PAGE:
Narcotics Agents Train in Oklahoma

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From rappelling out of helicopters to serving search warrants, the Oklahoma Bureau of Narcotics conducted a tactical training exercise Thursday (Aug. 15) in southeastern Oklahoma.

The narcotics agents demonstrated how they use different techniques to bust large-scale marijuana growing operations across the state. Authorities from Sequoyah and LeFlore Counties, as well as the Oklahoma Highway Patrol and their helicopter, were on hand to help with the exercise.

“The helicopter is a huge asset to us,” said OBN director Darrell Weaver. “You've got to remember that we have tough terrain here in Oklahoma so if you put a team on the ground it takes forever to bust through the brush and find those plants.”

The agents went through real life situations as they repelled out of a helicopter as part of the exercise.

“We're going through our checklist of things we have in our head and what we need to do to make sure that our ropes hit the ground and our bags and stuff,” said one of the agents taking part in the exercise. “We look down to make sure it's clear of obstacles. Basically, we just go through that checklist to make sure we will have a safe repel and get on the ground without getting injured.”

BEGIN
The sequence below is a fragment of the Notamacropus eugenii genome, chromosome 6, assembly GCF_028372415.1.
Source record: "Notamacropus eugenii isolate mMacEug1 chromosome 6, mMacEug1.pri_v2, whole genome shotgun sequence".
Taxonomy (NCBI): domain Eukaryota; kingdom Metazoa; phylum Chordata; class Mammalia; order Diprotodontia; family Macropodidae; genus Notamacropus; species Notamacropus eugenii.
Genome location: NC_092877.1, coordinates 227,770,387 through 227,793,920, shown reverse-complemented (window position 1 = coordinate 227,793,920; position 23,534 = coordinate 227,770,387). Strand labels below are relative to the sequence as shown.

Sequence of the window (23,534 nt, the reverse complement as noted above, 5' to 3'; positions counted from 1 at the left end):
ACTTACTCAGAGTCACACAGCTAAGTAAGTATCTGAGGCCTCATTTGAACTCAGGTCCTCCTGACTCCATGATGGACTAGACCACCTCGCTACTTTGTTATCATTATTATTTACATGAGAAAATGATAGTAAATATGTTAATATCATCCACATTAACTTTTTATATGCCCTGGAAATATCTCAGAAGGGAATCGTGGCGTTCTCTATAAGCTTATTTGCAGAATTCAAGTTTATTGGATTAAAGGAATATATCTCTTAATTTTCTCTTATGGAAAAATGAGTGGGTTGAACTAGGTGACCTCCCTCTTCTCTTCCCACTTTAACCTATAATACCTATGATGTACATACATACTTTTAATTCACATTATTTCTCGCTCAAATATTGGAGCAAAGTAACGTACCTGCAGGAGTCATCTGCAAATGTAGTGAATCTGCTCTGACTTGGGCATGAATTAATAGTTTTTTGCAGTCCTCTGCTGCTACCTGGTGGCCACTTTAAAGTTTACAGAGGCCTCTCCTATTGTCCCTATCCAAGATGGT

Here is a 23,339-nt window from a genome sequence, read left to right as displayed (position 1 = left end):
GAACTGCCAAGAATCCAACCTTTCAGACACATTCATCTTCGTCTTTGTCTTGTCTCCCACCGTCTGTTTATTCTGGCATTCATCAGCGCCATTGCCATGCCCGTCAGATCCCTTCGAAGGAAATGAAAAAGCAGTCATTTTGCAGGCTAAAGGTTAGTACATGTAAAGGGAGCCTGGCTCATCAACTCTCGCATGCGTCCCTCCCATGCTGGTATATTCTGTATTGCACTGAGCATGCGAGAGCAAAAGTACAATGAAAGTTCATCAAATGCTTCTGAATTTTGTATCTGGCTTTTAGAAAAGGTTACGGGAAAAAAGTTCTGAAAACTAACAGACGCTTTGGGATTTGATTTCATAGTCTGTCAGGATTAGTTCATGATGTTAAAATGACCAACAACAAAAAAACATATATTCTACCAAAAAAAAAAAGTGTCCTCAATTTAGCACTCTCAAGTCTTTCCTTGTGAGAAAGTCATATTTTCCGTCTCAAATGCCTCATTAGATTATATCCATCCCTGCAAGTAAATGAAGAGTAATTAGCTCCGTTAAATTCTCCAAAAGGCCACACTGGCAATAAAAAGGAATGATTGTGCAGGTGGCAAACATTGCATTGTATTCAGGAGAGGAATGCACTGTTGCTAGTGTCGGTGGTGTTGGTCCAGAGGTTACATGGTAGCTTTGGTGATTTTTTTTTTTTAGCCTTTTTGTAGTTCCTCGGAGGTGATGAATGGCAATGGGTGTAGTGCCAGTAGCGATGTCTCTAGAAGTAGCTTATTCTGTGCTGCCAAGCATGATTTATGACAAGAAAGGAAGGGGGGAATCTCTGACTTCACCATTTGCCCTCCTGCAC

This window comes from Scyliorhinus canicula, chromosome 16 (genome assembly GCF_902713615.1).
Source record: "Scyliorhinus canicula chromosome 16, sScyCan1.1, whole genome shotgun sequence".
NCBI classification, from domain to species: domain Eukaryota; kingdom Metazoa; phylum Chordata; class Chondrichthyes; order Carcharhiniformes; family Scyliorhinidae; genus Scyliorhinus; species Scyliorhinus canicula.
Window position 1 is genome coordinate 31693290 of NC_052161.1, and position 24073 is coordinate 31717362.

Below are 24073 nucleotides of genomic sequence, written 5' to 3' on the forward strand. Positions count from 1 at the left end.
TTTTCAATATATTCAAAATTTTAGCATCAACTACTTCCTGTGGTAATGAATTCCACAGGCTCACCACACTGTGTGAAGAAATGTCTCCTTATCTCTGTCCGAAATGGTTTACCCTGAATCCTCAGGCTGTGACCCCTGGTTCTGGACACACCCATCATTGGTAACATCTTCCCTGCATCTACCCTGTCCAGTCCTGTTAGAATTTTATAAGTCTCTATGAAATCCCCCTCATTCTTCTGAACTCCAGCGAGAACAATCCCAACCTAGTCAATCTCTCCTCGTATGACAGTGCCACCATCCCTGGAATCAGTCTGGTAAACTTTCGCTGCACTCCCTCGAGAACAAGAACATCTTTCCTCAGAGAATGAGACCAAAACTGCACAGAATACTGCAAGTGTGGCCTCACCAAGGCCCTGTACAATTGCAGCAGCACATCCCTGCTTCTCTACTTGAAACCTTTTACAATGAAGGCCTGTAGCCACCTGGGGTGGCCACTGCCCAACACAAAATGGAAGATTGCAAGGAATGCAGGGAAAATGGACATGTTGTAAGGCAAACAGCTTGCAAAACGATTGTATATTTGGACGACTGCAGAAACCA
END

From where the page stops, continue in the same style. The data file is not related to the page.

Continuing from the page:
Once they're on the ground, the agents say their next step is to secure the perimeter, looking for any potential threats.

“Once that's clear then we would allow for a ground team to come in,” he said. “And then at that point in time, we would collect our evidence and stuff and then start cutting down the plants and pulling out the plants.”

So far across the state, undercover agents have made eight large-scale marijuana busts this year, cashing in at a street value of more than $2 million.

“It's been a standard summer for us,” said Mark Woodward with OBN. “So we're just going to keep the pressure on them until the first freeze and then the weather will take care of it for us.”

The OBN has trained agents to spot a marijuana plant at a thousand feet away. Agents said they specifically look for the plant's Christmas green color and feathered texture. They go through rigorous training throughout the year.

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